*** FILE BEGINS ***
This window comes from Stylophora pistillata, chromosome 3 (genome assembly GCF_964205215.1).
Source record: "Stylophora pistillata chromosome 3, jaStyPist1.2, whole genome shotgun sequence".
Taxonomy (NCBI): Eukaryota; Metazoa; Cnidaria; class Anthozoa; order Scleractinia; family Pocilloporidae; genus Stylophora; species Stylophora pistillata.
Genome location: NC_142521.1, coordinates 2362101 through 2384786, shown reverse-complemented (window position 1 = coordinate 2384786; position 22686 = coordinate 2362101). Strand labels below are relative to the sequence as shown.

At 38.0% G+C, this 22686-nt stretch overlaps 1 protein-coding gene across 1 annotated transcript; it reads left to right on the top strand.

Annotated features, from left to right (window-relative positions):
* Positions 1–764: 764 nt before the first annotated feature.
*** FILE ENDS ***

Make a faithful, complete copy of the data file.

This window comes from Stylophora pistillata, chromosome 3 (genome assembly GCF_964205215.1).
Source record: "Stylophora pistillata chromosome 3, jaStyPist1.2, whole genome shotgun sequence".
Taxonomy (NCBI): Eukaryota; Metazoa; Cnidaria; class Anthozoa; order Scleractinia; family Pocilloporidae; genus Stylophora; species Stylophora pistillata.
Genome location: NC_142521.1, coordinates 2362101 through 2384786, shown reverse-complemented (window position 1 = coordinate 2384786; position 22686 = coordinate 2362101). Strand labels below are relative to the sequence as shown.

At 38.0% G+C, this 22686-nt stretch overlaps 1 protein-coding gene across 1 annotated transcript; it reads left to right on the top strand.

Annotated features, from left to right (window-relative positions):
* Positions 1–764: 764 nt before the first annotated feature.